Creative Assembly on Total War: Rome 2: Open betas “could be the way forward” for series

Total War Rome 2 - 04

The next patch should be setting sail soon.

In a second statement about the condition in which Total War: Rome 2 was launched, Creative Director Mike Simpson has hinted that open betas “could be the way forward” for the series.

“I’m hoping we can fundamentally treat our releases differently in the future. Long open betas are the way things are going, and while that model hasn’t been compatible with the way Total War has been built to date, that could be the way forward,” he writes on the Total War forums.

That’s for the future, though. In the present, Rome 2 still needs some fixing and Simpson has also laid out the structure for the next few patches. The “top priority” right now is “stability and performance – both frame rates in battle and campaign, and end of turn times and loading times,” followed by mending issues like “AI flaws and exploits, balancing tweaks and the level of challenge on higher difficulties.”

He goes on to say that there is a “major improvement to end of turn times in the pipeline, along with around 100 fixes in the next patch,” and states that the team “have another 100 or so fixes already being tested for the patch after that.”

The limiting factor on getting patches out faster, according to Simpson, is not the studio’s ability to fix said problems, but having to test the patches internally to make sure they don’t repeat “past mistakes” and release something that introduces new bugs.

Rome 2’s latest beta patch is the ‘1.5 hotfix’ for campaign map lag problems.

The IncGamers review of Total War: Rome 2 is coming soon, so look out for it by the end of this week.

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  • Aedan Clarke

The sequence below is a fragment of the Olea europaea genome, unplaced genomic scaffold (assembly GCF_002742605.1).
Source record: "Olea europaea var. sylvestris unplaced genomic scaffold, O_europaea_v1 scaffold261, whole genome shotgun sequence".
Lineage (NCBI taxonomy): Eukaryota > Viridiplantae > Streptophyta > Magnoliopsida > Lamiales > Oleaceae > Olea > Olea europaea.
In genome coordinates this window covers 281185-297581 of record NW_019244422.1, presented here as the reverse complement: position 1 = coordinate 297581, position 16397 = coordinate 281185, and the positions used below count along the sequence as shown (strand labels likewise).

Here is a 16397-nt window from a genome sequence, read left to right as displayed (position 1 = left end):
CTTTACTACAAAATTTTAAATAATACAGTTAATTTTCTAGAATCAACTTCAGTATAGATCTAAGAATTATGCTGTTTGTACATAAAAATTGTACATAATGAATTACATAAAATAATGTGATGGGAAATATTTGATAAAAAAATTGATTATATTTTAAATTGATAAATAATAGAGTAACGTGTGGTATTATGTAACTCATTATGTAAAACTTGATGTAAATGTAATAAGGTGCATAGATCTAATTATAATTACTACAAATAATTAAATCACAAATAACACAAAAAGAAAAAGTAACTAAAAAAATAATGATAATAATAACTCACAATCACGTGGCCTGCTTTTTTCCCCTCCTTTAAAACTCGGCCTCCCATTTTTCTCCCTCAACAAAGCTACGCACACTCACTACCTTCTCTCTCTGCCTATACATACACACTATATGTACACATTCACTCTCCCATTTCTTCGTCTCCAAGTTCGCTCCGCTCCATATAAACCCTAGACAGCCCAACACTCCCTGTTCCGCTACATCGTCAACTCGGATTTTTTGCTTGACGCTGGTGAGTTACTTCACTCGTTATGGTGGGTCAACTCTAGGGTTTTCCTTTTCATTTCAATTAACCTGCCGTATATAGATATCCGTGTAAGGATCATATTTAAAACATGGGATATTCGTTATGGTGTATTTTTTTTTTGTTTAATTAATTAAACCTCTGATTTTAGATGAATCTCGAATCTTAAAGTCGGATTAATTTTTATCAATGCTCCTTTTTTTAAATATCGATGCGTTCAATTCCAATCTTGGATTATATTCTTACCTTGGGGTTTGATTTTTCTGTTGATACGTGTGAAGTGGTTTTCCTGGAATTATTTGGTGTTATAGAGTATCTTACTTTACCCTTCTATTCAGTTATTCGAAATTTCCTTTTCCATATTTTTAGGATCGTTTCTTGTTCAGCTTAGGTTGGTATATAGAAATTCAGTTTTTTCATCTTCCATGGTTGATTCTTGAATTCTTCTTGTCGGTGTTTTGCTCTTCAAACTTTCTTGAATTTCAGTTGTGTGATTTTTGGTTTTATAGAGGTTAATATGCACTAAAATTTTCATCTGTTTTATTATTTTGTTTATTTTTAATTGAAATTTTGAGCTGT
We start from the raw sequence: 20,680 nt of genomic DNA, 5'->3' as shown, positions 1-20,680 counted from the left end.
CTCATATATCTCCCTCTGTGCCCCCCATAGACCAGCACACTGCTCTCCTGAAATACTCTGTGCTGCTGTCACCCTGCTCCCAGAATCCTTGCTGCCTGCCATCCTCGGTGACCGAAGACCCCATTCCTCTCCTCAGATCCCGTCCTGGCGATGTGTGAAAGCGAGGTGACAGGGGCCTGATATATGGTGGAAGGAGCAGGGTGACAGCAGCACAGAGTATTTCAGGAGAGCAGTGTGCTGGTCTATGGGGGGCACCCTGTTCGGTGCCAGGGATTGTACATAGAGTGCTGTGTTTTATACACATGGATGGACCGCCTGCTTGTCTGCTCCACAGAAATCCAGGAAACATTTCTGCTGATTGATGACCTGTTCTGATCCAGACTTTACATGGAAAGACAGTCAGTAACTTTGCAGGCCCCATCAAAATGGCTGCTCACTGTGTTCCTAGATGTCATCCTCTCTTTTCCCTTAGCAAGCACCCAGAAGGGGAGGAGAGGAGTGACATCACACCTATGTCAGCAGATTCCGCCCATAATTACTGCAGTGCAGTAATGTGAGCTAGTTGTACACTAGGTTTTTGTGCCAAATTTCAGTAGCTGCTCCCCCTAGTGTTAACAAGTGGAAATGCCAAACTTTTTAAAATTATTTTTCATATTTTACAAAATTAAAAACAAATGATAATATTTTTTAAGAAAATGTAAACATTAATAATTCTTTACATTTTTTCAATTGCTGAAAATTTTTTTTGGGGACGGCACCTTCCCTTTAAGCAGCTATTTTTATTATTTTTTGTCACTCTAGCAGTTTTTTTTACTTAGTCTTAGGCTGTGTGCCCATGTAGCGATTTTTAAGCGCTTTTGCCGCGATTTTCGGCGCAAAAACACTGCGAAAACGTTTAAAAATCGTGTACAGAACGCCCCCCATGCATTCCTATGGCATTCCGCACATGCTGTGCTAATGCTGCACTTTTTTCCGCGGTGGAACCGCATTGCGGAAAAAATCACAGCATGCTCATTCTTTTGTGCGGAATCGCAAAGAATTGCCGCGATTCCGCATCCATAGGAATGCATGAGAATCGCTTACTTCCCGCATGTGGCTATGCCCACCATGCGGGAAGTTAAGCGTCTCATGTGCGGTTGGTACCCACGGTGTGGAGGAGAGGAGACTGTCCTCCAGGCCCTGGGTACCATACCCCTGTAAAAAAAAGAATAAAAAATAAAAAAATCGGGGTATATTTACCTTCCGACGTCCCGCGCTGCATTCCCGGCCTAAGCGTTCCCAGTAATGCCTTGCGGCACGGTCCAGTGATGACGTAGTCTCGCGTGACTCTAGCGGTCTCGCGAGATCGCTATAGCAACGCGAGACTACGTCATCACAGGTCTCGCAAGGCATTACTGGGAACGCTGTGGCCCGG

Well, no shit, CA. I could’ve told you that when you released Empire…

  • Rushster

    Agreed, a game of this scale needs a beta test to sort out the hardware and optimisation issues.

  • Peter Parrish

    It would actually be a pretty neat compromise. SEGA would be happy, because they could restrict beta testing to those who pre-order (thereby keeping their pre-orders safe,) and Creative Assembly could get a little more time/feedback for their complex games.

    Not sure why they haven’t thought of this before, honestly.

  • Miia Pääkkönen

    Nice compromise! Poor CA doesn’t have rely their underfunded dev team with +40% bigger budget to do beta testing and or hire beta testers. Instead, buying customers becomes beta testers. Follow this swinging clock with your eyes, *tick-tock-tick-tock* Repeat: This IS NOT pure marketing trick.. pre-order is good, gooood!

  • Kodes

    That’s a load of crap. Rome isn’t exactly a complicated game, sure it looks pretty, but it’s not complicated.

    Just proper quality testing would have saved them face here.

    • Peter Parrish

      Well sure, it’s not Europa Universalis or some super in-depth simulator, but I think on a general scale of videogames you can say it’s pretty complex. That said, yes, longer, proper testing would have solved many of the game’s issues.

  • Gregg

    Oh bullshit, CA, that’s a total cop-out answer indicating that you either don’t know how to successfully test a product, or are just to cheap to pay for quality testing and play-balancing.

    I’m a game vet, both a former producer and QA manager, and know BS when I smell it.